The Carchive: The 1976 Ladas

It’s been a great week in the Hooniverse, and we’ve seen an awful lot of ongoing projects. Some are fixer-uppers, some are basket-cases and some are just so monumentally exciting as to defy any attempt at description. But only one of them is a Lada.
In honour of Kamil’s Soviet slingshot, we’re heading back to Togliatti and 1976, to have a look at some Ladas.

Images can be made more legible by clicking on them, though you may have to squint

“Be honest, the prices of even the most modest sized cars stripped of all but the bare essentials have been driving you to despair”
1970’s Britain was, for many, a bleak place. Money was in short supply, employment was a sought-after and rare phenomenon, and there was an awful lot of really shitty music about.
For most families, the ownership of a brand new car was an unimaginable dream. Indeed, my own parents owned a succession of shonky old Fords and Vauxhalls, all of which needed welding from an early age. Especially the Vauxhalls.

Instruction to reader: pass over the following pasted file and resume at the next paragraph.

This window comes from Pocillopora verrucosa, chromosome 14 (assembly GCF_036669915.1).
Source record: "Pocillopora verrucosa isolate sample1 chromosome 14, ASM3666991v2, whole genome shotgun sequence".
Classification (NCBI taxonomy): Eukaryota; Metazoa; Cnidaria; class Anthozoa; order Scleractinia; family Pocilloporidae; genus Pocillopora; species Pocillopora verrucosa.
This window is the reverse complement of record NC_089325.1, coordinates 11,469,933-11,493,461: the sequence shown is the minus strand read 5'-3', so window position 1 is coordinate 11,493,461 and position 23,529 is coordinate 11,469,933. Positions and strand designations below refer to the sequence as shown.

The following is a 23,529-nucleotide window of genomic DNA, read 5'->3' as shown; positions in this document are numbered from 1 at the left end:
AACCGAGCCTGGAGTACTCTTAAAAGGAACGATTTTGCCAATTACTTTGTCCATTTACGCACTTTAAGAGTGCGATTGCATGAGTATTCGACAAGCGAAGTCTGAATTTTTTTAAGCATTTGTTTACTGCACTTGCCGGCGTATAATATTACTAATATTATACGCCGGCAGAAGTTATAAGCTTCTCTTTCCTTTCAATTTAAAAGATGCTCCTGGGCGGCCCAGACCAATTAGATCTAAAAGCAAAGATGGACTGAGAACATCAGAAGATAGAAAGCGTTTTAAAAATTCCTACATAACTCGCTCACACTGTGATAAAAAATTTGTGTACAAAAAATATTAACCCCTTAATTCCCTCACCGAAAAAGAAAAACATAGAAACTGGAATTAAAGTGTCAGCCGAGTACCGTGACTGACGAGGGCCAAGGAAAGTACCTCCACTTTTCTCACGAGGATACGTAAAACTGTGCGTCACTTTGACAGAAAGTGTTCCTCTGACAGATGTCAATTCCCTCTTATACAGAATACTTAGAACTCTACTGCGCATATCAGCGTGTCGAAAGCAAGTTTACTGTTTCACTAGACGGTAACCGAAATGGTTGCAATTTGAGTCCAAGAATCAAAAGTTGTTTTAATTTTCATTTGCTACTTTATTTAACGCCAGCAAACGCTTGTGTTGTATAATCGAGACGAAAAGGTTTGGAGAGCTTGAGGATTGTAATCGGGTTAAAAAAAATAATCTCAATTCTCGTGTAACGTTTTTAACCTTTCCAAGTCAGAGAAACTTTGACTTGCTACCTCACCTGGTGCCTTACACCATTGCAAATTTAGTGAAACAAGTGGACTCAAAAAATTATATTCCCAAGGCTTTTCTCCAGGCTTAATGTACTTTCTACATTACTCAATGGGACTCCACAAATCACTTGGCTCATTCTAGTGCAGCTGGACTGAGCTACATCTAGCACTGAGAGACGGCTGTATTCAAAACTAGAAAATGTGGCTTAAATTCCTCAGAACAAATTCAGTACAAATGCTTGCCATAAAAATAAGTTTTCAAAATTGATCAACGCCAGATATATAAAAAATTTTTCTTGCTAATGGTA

“A car with comforts, strength, safety and economy features no car should be without”
Then, all of a sudden, Lada arrived in the UK, and they would sell you a car that was almost the size of a Cortina, for just £1395.
It seemed almost too good to be true, but that was the deal and many, many people fell for the VAZ-2101’s charms.
“An interior designed for space and comfort, with room for 5 adults”
The list of equipment included fully adjustable, reclining, front seats. Not only that but a cigarette lighter, too.